The surface passivation of Si wafer by AlOx thin films grown by mist CVD in an open-air atmosphere was studied with a view to improving the effect of high-performance c-Si solar cells. In AlOx thin film grown at a temperature above 400°C by mist CVD, the OH bonding did not remain in the film and the breakdown field (EBD) was over 6 MV/cm. In Si wafers passivated by AlOx thin films grown by mist CVD at growth temperature above 400°C, the negative fixed charge density (Qf) at the interface was higher than 1012 cm-2 and the surface recombination velocity (Seff) was 44.4 cm/s. These results show that mist CVD, which is fundamentally an environmentally friendly technique, may be suitable for the fabrication of a passivation film on Si surfaces designed to improve the effect of high-performance c-Si solar cells.
The n-type GaN has stability problem of the surface anodic corrosion during the photoelectrochemical reaction for H2 generation. The photoelectrochemical surface stabilities of n-type GaN dependent on the electrolytes were investigated. The flatband potential in HCl obtained from Mott-Schottky plot shifted 0.1 V to positive direction compared with that in H2SO4. The variation of saturated photocurrent of 1 to 3 cycles in H2SO4 was much larger than that of HCl, NaOH and KOH. The surface morphologies also changed by the electrolytes. These results show the absorbed materials on the GaN electrode surface during the photoelectrochemical reactions were changed by the electrolyte and affected the surface reactions.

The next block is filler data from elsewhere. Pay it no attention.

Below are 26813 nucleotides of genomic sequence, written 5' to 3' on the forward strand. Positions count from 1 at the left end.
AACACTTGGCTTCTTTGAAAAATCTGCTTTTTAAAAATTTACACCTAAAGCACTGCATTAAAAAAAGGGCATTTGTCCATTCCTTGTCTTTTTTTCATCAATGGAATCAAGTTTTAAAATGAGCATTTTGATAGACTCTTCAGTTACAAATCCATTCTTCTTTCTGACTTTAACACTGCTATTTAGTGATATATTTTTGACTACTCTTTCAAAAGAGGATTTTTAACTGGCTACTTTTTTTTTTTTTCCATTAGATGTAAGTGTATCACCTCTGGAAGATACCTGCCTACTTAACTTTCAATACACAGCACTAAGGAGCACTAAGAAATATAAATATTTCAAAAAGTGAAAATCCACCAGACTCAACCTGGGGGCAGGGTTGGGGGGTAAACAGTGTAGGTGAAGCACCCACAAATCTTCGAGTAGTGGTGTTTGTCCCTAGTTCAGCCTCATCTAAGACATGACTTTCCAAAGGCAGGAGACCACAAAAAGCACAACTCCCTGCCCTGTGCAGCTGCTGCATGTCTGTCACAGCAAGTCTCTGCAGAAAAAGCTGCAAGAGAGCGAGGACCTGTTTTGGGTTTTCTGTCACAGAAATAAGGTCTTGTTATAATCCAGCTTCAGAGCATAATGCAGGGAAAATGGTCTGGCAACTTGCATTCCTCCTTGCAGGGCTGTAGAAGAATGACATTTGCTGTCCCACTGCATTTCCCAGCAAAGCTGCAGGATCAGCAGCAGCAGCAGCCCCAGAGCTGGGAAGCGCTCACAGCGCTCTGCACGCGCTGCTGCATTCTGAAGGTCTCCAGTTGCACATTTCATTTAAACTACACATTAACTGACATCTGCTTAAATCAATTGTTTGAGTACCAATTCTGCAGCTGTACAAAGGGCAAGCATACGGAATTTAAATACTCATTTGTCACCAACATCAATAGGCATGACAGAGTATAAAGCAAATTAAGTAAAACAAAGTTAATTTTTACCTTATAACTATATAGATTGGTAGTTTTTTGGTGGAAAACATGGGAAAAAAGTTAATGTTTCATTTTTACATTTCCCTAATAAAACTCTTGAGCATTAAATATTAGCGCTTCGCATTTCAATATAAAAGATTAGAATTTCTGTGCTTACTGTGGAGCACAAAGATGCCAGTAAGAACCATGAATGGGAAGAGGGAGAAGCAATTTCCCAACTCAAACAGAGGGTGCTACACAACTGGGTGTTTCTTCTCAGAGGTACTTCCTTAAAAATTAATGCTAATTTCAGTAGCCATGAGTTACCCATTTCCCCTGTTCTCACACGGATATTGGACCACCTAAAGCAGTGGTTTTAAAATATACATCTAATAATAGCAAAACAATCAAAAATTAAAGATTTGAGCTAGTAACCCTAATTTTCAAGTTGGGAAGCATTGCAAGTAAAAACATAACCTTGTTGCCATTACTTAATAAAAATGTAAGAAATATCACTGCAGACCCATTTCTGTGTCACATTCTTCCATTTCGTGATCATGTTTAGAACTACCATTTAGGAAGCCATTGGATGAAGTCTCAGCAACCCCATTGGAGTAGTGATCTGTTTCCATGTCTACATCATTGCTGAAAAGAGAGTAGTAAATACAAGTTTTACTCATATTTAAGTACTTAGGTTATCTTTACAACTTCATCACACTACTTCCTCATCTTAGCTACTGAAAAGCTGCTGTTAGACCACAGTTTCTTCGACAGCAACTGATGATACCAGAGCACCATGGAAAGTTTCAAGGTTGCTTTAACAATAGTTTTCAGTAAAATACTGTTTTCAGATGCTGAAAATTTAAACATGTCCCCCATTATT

Surface-induced aromatic stabilization (SIAS), a recently proposed mechanism leading to a formation of charge-transfer (CT) states at organic/metal (O/M) interfaces [G. Heimel, et al., Nat. Chem.5, 187 (2013)], was investigated for an aromatic hydrocarbon, diindenoperylene (DIP), by means of synchrotron radiation-based ultraviolet photoelectron spectroscopy (UPS). By employing DIP and noble metal substrates (Ag and Cu), we confirmed the formation of CT states, indicating that an inclusion of a specific functional group with a hetero-atom within adsorbate molecules as suggested before is not necessarily required for the formation of CT states mediated by the SIAS. With a comparison of the mother and analogue molecules, perylene and PTCDA, we discuss the structural requirement for the realization of the SIAS.